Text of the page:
Previous recipients of the Friend of the University Award include Margaret Woods Allen, Anne Bradshaw, Louis D. Brodsky, Delmar A. Cobble, Rosemary Berkel Crisp, Robert A. Dempster, Sen. John Dennis, John W. Glenn, B. W. Harrison, Donald L. Harrison, Martin Hecht, Earl and Marjorie Holland, Rush H. Limbaugh, Sr., Guy and Claudine Pinckley, State Rep. Marvin E. Proffer, Gary and Wendy Rust, Otto and Della Seabaugh, Aleen Vogel Wehking, and Judith R. Wilferth.
“Harry L., like his predecessors, has demonstrated an unrelenting commitment and interest in Southeast Missouri State University, its programs and mission,” said Dobbins in announcing the award.
In 1987, Crisp announced that Pepsi MidAmerica was donating to the Southeast Missouri University Foundation a 100,000-square foot building in Malden, Mo., formerly used as a bottling plant and warehouse for soft drinks. His stipulation was that the building be developed for higher education purposes.
With the help of area legislators and the support of then Gov. John Ashcroft, the University secured appropriations for operations and building renovation, and the Harry L. Crisp Bootheel Education Center (CBEC) was opened in January 1988. The building was named for Crisp’s father, Harry L. Crisp Sr., who founded the Marion soft drink firm in 1935. When the CBEC opened in the spring of 1988, about 15,000 square feet of space had been renovated for educational purposes and it had about 125 enrollments.
In August 1989, the center began the academic year with six standard classrooms, an Adult Basic Education classroom, electronic library, an office and student lounge area. In 1991, a science laboratory and three additional classrooms were opened. In 1993, plans were underway to add a new computer lab. In fall 2003, a new 5,000-square-foot addition at the Center opened, which includes four classrooms and a Rice Research lab. One of the new classrooms is being used as a science laboratory, and two of the rooms are state-of-the-art ITV classrooms for distance learning courses.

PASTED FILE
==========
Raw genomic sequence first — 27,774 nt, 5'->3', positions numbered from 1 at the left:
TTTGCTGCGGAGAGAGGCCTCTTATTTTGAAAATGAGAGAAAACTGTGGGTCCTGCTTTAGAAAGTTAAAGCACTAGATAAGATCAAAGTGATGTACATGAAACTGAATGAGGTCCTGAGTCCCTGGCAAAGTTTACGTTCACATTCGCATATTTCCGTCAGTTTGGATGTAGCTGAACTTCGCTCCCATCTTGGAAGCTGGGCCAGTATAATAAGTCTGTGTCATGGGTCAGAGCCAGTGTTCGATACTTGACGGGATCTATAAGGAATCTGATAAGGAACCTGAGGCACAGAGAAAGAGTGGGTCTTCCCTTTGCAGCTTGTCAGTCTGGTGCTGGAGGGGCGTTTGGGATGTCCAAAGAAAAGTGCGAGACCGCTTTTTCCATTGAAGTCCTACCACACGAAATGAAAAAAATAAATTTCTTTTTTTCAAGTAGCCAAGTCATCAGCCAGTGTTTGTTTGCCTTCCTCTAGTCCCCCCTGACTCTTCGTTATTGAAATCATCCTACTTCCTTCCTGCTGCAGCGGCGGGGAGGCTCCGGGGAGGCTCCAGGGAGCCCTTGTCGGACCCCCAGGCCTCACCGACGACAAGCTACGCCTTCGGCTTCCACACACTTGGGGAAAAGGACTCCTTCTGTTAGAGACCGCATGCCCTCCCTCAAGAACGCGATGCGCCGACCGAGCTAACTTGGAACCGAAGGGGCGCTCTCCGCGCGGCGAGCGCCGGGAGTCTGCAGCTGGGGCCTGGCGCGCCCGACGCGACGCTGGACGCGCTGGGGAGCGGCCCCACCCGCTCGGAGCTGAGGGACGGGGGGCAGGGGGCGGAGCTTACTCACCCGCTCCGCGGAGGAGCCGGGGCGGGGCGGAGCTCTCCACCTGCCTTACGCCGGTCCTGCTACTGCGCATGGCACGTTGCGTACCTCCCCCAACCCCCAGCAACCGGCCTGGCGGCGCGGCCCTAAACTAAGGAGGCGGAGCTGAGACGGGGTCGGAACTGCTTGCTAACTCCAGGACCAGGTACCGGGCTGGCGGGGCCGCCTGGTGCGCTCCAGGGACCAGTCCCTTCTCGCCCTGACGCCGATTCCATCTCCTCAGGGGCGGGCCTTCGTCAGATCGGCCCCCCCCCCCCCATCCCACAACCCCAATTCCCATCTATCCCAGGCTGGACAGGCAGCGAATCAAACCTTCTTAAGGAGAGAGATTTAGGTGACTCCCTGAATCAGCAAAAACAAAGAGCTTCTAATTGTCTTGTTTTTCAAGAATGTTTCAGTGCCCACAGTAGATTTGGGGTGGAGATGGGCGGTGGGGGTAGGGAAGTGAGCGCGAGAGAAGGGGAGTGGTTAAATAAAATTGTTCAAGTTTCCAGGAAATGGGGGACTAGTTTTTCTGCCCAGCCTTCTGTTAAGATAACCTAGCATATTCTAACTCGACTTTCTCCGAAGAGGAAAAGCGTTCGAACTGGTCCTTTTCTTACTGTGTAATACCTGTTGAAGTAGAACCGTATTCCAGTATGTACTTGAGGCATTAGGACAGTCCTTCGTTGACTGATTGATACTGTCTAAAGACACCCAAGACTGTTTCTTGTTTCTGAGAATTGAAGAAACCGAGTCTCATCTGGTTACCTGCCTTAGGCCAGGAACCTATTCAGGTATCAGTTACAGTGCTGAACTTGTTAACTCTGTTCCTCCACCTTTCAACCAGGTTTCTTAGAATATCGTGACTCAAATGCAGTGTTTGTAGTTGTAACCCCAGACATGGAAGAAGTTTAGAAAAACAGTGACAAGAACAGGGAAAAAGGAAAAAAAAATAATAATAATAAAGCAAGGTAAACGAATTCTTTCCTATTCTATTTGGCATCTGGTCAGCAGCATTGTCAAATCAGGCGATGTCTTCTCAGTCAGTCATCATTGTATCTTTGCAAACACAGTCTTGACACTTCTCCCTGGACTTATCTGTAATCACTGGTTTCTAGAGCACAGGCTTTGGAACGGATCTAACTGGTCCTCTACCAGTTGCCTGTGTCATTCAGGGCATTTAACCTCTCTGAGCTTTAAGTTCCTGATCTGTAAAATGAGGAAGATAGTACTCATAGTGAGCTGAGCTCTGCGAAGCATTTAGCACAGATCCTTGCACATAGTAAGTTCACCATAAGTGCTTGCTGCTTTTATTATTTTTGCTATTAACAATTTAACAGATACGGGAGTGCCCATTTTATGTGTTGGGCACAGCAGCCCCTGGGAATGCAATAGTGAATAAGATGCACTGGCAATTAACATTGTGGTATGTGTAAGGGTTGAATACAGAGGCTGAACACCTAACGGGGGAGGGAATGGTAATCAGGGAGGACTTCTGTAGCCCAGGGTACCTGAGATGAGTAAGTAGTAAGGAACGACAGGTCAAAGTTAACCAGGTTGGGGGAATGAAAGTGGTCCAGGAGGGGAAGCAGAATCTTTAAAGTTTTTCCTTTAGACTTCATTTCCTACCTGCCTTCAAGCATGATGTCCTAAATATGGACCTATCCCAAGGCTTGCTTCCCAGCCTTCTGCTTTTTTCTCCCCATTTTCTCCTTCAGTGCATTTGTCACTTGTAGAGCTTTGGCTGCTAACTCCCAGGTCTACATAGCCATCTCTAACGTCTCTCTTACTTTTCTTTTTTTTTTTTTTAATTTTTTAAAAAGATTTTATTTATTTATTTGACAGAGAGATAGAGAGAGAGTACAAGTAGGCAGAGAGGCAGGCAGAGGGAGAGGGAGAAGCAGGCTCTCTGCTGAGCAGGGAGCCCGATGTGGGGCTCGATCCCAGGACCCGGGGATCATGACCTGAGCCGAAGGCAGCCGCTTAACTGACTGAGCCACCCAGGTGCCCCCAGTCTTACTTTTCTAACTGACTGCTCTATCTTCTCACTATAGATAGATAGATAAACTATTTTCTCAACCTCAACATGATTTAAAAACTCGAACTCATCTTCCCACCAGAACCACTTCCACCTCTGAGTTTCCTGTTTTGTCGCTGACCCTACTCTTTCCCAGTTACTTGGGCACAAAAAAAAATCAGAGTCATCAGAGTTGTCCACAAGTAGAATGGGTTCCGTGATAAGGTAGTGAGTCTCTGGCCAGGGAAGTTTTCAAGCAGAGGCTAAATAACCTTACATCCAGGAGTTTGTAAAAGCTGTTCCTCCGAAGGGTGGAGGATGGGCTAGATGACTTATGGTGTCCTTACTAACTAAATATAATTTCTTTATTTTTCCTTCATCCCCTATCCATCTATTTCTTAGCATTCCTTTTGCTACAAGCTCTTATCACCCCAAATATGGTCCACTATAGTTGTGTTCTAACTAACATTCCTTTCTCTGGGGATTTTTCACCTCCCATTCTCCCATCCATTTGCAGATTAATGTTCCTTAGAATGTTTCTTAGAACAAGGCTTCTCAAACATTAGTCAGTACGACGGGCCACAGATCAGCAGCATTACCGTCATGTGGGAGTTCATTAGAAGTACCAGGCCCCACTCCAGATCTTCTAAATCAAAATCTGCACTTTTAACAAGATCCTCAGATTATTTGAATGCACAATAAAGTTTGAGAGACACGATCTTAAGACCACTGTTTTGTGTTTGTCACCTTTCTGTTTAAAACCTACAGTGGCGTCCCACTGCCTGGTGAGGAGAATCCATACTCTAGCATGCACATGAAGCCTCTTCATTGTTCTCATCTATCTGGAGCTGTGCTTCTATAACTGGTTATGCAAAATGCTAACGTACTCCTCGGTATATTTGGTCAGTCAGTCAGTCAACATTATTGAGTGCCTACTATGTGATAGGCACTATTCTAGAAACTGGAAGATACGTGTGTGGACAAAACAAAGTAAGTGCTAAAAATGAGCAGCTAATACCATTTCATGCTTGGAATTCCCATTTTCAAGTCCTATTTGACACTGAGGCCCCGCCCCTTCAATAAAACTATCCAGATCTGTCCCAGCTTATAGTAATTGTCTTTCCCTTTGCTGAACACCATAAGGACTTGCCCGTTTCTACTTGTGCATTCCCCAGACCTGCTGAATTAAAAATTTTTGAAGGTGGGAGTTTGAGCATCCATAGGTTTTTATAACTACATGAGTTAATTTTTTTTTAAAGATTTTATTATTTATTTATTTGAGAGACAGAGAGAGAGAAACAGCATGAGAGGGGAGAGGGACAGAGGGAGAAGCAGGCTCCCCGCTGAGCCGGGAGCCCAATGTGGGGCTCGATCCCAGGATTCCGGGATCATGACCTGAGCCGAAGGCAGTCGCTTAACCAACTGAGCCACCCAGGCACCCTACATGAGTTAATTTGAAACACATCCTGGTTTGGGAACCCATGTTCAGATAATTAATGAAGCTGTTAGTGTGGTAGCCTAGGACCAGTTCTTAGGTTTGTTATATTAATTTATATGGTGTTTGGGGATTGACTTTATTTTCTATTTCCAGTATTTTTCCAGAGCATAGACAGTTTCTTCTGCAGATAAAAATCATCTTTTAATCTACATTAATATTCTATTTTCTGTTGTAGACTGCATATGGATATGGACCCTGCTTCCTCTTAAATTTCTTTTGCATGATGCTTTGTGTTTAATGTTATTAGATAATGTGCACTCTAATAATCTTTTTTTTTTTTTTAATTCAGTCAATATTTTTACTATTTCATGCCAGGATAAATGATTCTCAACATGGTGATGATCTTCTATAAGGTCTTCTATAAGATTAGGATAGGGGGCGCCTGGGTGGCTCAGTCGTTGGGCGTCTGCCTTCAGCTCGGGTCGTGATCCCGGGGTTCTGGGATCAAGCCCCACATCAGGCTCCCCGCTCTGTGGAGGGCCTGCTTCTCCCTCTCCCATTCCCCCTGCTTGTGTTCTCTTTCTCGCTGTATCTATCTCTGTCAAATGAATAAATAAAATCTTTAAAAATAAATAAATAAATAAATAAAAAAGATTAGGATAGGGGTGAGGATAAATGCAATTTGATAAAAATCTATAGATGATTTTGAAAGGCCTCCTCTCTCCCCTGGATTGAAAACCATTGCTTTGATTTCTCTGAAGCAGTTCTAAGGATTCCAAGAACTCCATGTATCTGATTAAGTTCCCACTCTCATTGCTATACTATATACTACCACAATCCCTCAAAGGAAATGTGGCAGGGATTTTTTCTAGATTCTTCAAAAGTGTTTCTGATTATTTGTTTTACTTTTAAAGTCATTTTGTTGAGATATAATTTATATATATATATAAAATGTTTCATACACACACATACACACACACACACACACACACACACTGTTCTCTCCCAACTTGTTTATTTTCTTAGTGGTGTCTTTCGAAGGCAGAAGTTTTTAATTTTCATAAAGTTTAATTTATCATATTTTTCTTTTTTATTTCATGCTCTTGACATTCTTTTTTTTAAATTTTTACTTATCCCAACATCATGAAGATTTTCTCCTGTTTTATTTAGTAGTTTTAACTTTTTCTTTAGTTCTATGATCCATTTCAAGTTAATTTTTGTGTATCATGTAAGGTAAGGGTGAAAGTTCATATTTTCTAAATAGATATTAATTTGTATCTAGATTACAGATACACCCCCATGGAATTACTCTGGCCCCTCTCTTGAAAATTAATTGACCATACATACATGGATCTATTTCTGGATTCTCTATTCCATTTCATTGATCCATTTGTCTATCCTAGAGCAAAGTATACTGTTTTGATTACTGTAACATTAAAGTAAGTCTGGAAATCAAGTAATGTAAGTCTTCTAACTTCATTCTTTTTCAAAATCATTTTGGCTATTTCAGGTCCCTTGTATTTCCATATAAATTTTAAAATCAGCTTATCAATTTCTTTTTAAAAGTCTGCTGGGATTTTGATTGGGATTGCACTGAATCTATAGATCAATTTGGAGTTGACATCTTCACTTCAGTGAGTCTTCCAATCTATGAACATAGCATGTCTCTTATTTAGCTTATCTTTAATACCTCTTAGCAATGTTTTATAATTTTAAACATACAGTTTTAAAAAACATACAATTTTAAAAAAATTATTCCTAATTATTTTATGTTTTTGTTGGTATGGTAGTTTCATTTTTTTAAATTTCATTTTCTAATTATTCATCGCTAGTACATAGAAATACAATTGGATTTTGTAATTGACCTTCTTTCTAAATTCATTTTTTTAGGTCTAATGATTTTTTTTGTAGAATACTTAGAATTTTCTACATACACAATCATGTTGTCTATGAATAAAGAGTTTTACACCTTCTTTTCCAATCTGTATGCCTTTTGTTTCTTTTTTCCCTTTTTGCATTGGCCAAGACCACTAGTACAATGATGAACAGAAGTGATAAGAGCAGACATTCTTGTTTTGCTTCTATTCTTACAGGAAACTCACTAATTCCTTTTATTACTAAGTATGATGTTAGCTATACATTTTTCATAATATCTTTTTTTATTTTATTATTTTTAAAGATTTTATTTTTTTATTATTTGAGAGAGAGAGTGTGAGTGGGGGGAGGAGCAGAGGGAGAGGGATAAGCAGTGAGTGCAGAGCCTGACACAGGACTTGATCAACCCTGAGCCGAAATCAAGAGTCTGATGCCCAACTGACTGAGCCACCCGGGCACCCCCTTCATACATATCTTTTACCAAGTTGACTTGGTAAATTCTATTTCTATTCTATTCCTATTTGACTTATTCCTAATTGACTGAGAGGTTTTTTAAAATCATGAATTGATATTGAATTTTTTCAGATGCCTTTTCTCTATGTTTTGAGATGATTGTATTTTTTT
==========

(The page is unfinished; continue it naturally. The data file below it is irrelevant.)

Today, in spring 2005, enrollment at the CBEC has mushroomed to 406 enrollments.
The Crisp BEC has been a model for Southeast’s nationally recognized system of higher education centers, which have been selected to receive the 2005 Regional Innovator Award for Missouri to be presented by the Southern Growth Policies Board in June in Point Clear, Ala. Southeast officials say the CBEC, like the University’s other higher education centers, boosts Southeast Missouri’s quality of life in by providing access to postsecondary education and adult literacy. Southeast’s area higher education centers, extending from Perryville to Kennett, Mo., now serve more than 2,000 students.
In addition to Crisp’s commitment to the CBEC in Malden, Mo., his dedication and service to other organizations in this region is nothing short of extraordinary, according to Dobbins.
He serves on the board of managers of the Illinois Masonic Children’s Home in Murphysboro, Ill. After serving 33 years as chairman, he currently is chairman emeritus of the board of The Bank of Marion and a member of the Eastern Illinois University Foundation Board. He is a member of the Murray State University Foundation Board of Trustees and a charter member of the Paducah Junior College, Inc., Development Council.
He is a former member of the University of Tennessee-Knoxville and the University of Tennessee-Martin Development Councils, past chairman of the Southern Illinois University Foundation, and a past member of the President’s Council at Southern Illinois University, the Illinois Human Resource Investment Council, the Culver Academies Educational Foundation Board of Trustees at Culver, Ind., and the Governor Jim Edgar Transition Team. He has been a member of the executive Board of the National Pepsi-Cola Bottlers Association and served as president.